Dear reader, lately I have been remiss in my writing. Please accept my apologies sincere and deep. Of course there is much that I’d like to write to you. Each is worthy enough for its own entry, but, I do not wish to burden the reader [or the author] too much. So here’s a summary:

Tuesday through Wednesday afternoons, Stephanie and I camped out on my kitchen table, laptop beside laptop, to tackle the proofreading and last-minute writing and revision of her honors thesis, Writing: The Urban Calligraphy of New York City. If we’re lucky, she’ll let me post the final copy in PDF here. Then you’ll get to learn about the graffiti [which, by the way, is an offensive term to the Writers] and the artists who started it all back in NYC during the early ’70s, their innovations, their schools, and the rhetoric of their work. Bet you weren’t expecting to see the word “asyndeton” ever used to describe tags before.

Thursday I recovered from Tuesday and Wednesday. DJ and I drove into Cambridge to crash the free appetizers at Grafton but proceeded to Whitney’s, where we played darts with new and temporary bar friends Adam and Diddy. They appeared to be regulars, so there’s a good chance we’ll meet them if we go back. At the end of the night no one could close bulls. Scottie, the bartender, needed to close up. On his second dart he throw a double bull’s eye, proving to us that “it’s not that hard.”

Friday I was back in Cambridge to talk with Uri Treisman at the Harvard Foundation Scientist of the Year award ceremony and luncheon. Afterward, I headed back to the River — Pfoho always hosts the Foundation for some reason — to visit Paul to check in on his marathon training. Its being St. Patrick’s day, we went to Tommy O’Doyle’s for a few Guinesses. Had not been a holiday, I wouldn’t’ve touched the stuff: I usually hate nitrogenated beers. We got there at 3pm. I left around 7pm, only to journey three hundred yards away to dine with Michelle, Mary, and Mary’s cousin visiting from Arizona by way of Colgate in New York Tracy. I was asleep by 11pm. So when Patrick called at 2:29am to wish me a Happy St. Patrick’s Day, I wasn’t exactly ready for it. But Pat has a long history of waking me up, and while I was slightly out of practice, I garnered enough consciousness to hold a ten minute conversation. Still, all the reasonable celebrants start drinking at 1pm and can’t continue well passed 9pm. Paul’s wisdom is comprehensive; St. Patrick’s Day is such an “amatuers’ holiday.”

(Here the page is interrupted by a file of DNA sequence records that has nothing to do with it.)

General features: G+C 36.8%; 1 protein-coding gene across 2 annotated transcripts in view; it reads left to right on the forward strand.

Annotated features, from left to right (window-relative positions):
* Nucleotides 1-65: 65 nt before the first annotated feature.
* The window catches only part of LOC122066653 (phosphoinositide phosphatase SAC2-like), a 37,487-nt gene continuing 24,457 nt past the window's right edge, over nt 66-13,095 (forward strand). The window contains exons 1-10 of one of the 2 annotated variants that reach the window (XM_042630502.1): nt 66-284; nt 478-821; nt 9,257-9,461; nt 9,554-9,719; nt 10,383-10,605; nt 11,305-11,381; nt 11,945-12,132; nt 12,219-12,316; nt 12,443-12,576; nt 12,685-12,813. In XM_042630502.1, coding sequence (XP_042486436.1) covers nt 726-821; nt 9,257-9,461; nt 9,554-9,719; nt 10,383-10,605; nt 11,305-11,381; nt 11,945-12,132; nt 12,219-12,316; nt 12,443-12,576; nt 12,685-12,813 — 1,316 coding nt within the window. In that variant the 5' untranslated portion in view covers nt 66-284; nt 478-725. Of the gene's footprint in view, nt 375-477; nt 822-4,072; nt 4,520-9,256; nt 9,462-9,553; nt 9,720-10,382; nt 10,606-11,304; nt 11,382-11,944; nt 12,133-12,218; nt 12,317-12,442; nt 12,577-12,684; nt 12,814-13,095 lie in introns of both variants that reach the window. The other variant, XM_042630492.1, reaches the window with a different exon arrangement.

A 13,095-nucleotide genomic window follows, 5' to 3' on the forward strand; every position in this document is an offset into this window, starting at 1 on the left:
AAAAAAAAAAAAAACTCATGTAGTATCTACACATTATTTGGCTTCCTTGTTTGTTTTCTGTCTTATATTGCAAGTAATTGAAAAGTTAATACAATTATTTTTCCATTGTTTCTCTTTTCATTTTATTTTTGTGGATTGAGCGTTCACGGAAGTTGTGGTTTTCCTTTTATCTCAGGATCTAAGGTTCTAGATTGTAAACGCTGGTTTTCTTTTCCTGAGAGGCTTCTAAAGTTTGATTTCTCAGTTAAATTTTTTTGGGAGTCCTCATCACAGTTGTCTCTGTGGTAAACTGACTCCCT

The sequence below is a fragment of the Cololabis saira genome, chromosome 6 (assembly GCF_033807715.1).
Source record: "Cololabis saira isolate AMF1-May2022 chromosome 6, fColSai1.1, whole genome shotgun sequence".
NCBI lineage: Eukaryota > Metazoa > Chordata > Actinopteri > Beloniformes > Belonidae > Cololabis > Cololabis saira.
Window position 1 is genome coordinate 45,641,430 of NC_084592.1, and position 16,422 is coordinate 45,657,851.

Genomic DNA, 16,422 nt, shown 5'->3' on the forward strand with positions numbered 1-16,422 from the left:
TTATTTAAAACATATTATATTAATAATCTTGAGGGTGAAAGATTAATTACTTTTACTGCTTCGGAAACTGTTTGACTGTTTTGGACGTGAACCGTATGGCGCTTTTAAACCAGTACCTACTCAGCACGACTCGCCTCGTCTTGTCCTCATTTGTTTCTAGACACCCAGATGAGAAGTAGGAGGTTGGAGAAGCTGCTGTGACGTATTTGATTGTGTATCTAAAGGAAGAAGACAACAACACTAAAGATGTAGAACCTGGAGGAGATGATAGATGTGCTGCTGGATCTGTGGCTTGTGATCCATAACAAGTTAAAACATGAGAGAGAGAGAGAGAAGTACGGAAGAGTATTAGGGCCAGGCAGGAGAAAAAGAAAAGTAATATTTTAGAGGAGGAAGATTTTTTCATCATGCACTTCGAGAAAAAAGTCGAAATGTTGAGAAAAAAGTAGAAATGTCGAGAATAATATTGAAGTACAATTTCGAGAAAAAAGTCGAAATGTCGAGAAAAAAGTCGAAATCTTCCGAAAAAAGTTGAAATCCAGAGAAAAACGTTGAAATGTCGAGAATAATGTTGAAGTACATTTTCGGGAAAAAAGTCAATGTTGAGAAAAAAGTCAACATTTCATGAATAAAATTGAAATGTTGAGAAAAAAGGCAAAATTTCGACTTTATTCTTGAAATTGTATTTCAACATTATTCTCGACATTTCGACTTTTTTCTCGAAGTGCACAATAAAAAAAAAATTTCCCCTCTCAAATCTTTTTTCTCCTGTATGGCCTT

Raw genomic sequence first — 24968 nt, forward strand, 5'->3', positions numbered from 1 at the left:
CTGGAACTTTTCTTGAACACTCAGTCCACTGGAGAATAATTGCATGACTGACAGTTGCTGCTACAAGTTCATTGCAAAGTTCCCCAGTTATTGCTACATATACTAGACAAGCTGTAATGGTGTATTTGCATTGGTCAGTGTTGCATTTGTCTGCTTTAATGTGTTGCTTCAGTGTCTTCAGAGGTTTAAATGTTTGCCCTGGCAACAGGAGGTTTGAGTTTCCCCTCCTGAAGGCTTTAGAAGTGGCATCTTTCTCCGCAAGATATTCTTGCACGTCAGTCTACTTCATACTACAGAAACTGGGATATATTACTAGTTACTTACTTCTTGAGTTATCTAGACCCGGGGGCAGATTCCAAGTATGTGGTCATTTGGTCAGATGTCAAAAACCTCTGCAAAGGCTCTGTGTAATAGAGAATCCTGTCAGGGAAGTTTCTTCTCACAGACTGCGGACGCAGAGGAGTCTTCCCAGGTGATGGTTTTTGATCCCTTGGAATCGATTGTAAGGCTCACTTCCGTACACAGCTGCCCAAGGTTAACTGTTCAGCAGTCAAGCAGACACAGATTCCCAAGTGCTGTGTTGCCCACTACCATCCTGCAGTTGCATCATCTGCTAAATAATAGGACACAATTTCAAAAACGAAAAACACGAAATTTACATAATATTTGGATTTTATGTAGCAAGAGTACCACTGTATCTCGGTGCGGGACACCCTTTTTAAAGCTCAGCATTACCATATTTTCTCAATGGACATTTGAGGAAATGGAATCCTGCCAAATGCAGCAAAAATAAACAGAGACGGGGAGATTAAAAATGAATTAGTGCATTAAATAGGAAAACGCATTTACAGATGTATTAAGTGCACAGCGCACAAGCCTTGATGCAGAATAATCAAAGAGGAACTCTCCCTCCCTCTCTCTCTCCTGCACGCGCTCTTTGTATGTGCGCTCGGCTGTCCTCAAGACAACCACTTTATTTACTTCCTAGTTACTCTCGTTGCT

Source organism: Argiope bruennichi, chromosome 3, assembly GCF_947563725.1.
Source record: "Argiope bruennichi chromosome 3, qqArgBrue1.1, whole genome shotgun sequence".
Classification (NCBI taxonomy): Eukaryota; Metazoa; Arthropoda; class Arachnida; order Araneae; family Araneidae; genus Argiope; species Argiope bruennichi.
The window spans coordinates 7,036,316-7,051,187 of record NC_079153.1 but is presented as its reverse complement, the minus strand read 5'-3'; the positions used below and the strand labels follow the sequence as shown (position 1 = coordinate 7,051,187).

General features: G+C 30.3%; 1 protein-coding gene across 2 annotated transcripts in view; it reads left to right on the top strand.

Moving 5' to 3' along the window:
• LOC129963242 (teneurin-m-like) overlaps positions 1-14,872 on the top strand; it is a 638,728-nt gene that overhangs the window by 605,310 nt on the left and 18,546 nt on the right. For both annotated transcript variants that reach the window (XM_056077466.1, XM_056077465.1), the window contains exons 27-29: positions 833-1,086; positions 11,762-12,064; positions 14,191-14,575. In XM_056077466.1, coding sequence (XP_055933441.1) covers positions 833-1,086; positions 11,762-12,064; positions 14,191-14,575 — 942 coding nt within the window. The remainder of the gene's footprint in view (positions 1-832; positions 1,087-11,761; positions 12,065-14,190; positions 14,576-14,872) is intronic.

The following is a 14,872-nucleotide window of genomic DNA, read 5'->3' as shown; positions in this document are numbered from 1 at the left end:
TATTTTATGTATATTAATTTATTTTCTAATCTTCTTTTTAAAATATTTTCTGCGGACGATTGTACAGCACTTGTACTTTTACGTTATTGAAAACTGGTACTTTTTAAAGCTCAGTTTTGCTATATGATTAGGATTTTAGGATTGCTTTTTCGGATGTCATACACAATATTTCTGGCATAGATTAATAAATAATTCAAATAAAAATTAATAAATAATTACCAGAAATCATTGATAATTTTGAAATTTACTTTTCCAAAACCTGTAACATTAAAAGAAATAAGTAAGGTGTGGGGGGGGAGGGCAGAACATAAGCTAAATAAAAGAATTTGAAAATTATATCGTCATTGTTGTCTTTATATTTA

That brings us to Saturday. I had missed out on my weekly Saturday lunches with Dan, Susannah, and Henry for the past couple of weeks. So yesterday I was determined to show up. Before I left, however, I had to run to the bank to deposit $990 in cash money into my account so that I could by DJ plane tickets to LA and Mazetlan, Mexico. I also had to purchase the tickets. We bought them, and a few flights and shafts at the dart store down the street from my house, and took off to the T. I read about homogenous reductive groups on the way. My understanding of Lie groups and algebras is pretty weak in general right now, and I’m working to fix it.